So on Monday, I gave you the Giant Wagon Wheel for Australia Day and today I’m bringing you these delicious Slow Cooked Lamb and Rosemary Pies.
Truth be told, I haven’t eaten lamb for a very long time. When I was young, my parents went through a mutton phase and we would have it regularly. Since then I’ve been turned off the flavour of lamb. But, it’s gradually coming back. I remember a friend making lamb shank a year or so ago and I had to admit I actually enjoyed. My fiances mum likes to cook roast lamb from time to time and each time I’ve enjoyed it. So I think my lamb-hating days are over.
I thought of doing a good old Aussie meat pie smothered in tomato sauce but I decided I’d try to fancy it up bit and make it even more Aussie by using slow cooked lamb instead. These turned out perfectly. I made individual pies, rather than one large one, and while they were still quite big for a single serve, they were yummy. The recipe below works for both individual pies or one large pie.
And that delicious flaky, buttery crust. This is my absolute favourite pastry recipe. I haven’t made this one yet for anything sweet but I’m sure it could still work. It’s super buttery and super flaky but so easy to make, which I love. The trick is to make sure everything is really cold. If it’s a particularly hot day, I will even put the flour in the freezer for a little while beforehand. I know, sounds silly, but I promise it makes a difference. You can quite successfully freeze the pastry dough too, so if you make a big batch, just freeze half for next time.
This filling is simple too and it cooks low and slow for a couple of hours. Once you brown the meat and saute the veggies, it’s just a matter of whacking it in the oven until the meat is falling off the bone. (Cue the drooling 🙂 ) Then reduce the liquid to get some nice gravy which gets mixed through the meat at the end. The recipe calls for quite a bit of liquid but this is so that you get a good quantity of flavourful gravy at the end. Using the bone in the mix while cooking adds extra flavour too, so don’t just throw it out.
Try a Slow Cooked Lamb & Rosemary pie for Australia Day. I’m off to Melbourne tomorrow to watch the Australian Open and I’m so looking forward to it. Happy Australia Day everyone 🙂 I hope you all have a wonderful day with your family and friends celebrating this amazing part of the world we get to call home.
Anyway, without further ado, go forth and bake.
- Olive Oil
- 1 kg lamb leg (on the bone for extra flavour) cubed
- Flour to coat
- 2 stalk celery, finely chopped
- 2 large carrot, grated
- 1 brown onion, finely chopped
- 3 cloves garlic, crushed
- 1 litre beef stock
- 2 tablespoon tomato paste (see notes)
- 2 tablespoon worcestershire sauce (see notes)
- 400 ml red wine
- salt & pepper to taste
- 2 sprigs rosemary, very finely chopped
- 1 egg, beaten
- 230 g (1 cup / 2 sticks) unsalted butter, cubed and chilled
- 295 g (2 1/4 cups) plain (AP_ flour
- 1 teaspoon salt
- 6-7 tablespoons ice water (see notes)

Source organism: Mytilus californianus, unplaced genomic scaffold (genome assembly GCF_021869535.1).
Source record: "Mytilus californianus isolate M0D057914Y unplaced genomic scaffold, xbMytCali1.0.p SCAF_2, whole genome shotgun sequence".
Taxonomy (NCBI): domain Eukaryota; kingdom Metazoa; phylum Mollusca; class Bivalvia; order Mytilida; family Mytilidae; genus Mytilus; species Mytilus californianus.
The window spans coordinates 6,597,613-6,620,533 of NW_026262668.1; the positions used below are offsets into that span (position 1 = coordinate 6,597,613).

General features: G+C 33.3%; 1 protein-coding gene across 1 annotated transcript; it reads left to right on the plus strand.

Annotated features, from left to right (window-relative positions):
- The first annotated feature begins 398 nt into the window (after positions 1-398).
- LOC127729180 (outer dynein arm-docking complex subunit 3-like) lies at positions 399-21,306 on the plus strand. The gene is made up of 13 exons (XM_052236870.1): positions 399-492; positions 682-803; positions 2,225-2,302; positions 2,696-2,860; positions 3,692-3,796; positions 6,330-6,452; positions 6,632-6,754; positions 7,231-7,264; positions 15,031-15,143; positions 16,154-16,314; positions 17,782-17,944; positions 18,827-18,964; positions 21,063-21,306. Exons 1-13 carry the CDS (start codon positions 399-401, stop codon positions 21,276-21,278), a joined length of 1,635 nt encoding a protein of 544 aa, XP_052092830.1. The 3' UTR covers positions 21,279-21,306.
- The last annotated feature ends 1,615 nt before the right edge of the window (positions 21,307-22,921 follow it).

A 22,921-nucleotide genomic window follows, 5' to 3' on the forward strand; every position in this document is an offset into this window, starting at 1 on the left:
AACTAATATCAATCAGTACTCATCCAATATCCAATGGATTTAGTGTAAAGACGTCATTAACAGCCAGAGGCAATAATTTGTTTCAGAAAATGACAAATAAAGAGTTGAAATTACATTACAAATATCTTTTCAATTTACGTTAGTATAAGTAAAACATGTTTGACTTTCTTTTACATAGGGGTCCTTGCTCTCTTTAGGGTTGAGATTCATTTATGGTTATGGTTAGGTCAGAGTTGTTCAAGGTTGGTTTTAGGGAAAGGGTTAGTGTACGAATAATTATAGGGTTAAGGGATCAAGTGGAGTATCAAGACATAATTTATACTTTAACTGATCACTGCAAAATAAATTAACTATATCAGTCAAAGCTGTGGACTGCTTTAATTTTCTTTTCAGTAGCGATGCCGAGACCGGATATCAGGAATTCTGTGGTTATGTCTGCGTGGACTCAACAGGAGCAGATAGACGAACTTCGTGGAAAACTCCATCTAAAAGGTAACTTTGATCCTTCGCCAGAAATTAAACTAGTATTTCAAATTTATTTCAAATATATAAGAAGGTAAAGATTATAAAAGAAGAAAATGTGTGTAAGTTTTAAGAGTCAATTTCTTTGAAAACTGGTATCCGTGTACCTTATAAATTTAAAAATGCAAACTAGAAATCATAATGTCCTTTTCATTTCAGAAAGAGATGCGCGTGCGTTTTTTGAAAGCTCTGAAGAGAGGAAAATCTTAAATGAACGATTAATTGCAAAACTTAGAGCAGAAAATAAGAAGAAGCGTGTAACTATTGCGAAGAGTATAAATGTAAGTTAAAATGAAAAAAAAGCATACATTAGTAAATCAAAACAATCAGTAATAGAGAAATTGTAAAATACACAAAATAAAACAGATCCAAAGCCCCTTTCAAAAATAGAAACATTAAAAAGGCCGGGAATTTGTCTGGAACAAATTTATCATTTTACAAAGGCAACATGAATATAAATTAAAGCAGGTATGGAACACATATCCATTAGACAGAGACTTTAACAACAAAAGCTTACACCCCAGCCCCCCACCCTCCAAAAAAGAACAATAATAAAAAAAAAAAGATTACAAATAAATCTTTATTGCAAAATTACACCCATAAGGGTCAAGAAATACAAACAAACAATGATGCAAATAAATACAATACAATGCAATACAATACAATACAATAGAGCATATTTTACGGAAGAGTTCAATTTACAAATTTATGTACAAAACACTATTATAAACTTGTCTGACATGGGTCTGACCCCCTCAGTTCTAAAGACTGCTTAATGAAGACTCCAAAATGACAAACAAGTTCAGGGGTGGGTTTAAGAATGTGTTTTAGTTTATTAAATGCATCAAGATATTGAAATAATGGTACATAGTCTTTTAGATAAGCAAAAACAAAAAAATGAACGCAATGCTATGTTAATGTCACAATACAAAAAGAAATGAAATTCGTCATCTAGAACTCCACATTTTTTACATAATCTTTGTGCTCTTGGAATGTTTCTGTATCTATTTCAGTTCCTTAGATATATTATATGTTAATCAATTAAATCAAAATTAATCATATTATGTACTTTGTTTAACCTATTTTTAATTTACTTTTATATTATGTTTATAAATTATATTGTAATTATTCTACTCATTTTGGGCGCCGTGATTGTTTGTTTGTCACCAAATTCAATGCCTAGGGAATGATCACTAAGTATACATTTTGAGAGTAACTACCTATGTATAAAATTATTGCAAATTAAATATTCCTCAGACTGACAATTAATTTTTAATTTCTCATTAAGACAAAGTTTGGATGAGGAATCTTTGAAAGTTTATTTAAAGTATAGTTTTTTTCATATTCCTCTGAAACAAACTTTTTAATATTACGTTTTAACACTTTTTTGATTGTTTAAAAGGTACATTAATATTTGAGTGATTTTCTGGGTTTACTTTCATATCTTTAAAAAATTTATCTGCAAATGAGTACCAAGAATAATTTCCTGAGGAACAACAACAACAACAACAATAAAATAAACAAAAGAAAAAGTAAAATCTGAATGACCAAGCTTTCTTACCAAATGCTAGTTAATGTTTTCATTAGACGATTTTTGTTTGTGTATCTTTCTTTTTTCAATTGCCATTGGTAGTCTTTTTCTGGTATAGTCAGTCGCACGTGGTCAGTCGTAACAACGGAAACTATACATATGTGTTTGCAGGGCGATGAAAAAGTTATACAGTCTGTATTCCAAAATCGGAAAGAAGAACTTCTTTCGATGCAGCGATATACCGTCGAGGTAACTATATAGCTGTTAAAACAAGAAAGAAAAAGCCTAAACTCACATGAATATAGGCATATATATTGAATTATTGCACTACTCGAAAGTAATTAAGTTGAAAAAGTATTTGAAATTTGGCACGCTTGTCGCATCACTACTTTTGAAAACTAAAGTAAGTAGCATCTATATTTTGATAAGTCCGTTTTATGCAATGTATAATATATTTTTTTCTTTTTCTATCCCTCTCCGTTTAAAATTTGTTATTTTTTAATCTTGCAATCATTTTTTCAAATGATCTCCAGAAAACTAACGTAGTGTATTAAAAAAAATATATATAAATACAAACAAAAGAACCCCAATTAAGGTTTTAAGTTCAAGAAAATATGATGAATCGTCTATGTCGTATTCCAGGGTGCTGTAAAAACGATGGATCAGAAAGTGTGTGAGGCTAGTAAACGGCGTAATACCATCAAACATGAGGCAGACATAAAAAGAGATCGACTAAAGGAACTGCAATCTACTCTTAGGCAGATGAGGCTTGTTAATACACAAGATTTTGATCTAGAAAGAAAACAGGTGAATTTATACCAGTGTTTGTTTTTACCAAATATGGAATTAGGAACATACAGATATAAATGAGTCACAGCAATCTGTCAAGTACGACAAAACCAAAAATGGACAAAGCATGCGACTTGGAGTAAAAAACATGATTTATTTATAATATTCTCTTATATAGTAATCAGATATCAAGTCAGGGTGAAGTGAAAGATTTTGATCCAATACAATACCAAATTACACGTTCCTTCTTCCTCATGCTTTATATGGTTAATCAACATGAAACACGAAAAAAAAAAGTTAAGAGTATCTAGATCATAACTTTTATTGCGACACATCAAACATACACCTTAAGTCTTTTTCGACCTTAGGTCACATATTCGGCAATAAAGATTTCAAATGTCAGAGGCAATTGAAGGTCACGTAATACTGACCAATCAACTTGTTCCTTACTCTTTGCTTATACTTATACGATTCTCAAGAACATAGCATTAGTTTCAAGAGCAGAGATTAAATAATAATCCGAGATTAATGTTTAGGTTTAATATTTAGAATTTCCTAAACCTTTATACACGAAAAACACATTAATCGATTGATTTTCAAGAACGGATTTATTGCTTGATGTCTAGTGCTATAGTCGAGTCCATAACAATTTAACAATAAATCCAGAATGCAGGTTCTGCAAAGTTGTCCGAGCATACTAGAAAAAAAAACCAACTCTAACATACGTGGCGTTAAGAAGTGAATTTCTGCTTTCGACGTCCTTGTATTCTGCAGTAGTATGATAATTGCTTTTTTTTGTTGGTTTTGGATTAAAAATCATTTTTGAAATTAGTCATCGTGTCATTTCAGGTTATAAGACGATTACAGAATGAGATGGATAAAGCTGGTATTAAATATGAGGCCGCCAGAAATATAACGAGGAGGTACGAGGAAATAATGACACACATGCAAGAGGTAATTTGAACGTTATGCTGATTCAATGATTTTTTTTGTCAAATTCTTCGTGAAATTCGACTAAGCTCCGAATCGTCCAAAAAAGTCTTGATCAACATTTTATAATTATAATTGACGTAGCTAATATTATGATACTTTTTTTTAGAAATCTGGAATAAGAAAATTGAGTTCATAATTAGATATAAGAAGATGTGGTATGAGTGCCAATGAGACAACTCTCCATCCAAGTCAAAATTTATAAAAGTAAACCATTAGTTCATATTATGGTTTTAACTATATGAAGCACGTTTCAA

To make the pastry put the butter, flour & salt into a food processor and pulse until it reaches the look of breadcrumbs. Add the water one tablespoon at a time and pulsing in between until the dough just starts to clump a little – it should still look quite crumbly. Tip the dough out onto a lightly floured surface and, working quickly, pull it all together (it will be very crumbly but that is perfect), then cut 1/3rd , shape into a disc and cover in plastic wrap. Shape the other 2/3rd into another disc and wrap in plastic wrap. Place in the fridge for at least ½ an hour.
Preheat the oven to 160C.
For the lamb. Lightly dust the lamb meat with some flour. Heat some oil in a large oven proof pan or dutch oven, and brown the meat – but don’t cook it all the way through. Best done in 2 batches so that it browns and doesn’t stew. Put aside.
In the same pan, add a little more oil then throw in the onion, carrot, celery and garlic, stirring until translucent & soft. Add the lamb meat back in along with the bone (if using). Add the red wine and let simmer for just a couple of minutes. Add the stock, tomato paste, Worcestershire sauce and some salt and pepper to taste.
Put the mixture into a casserole dish or dutch oven and place in the oven for 2 hours. Add the rosemary at the 2 hour mark and then cook for another hour.
Also, at the 2 hour mark, take your large disc of pastry and roll it out to about 4-5mm thick. At this point you can either cut it into rounds to make individual pies or one large pie. Either way, lay the pastry into your pie dish/s, then place it straight back into the fridge while the meat finishes cooking.
Take the meat out of the oven and scoop it out onto a large plate with a slotted spoon. Place the liquid into a saucepan and simmer until it is a nice, thick gravy. While this is happening, use 2 forks to pull the meat apart. Add the meat back into gravy once thick and check the seasoning. Add more if needed. Allow the mixture to cool before scooping it into your pastry case/s. Again, it is important to let the mixture cool as you want the pastry to remain cold right up until it goes into the oven to bake.
Turn the oven up to 190C
Roll out the smaller pastry disk, and lay over the top of your pie. Crimp the edges and then brush the top of the pie with the egg wash. Place the pie in the oven for about 45-50 minutes or until the top of the pie looks nice and golden.
I use a Australian standard tablespoon 20ml
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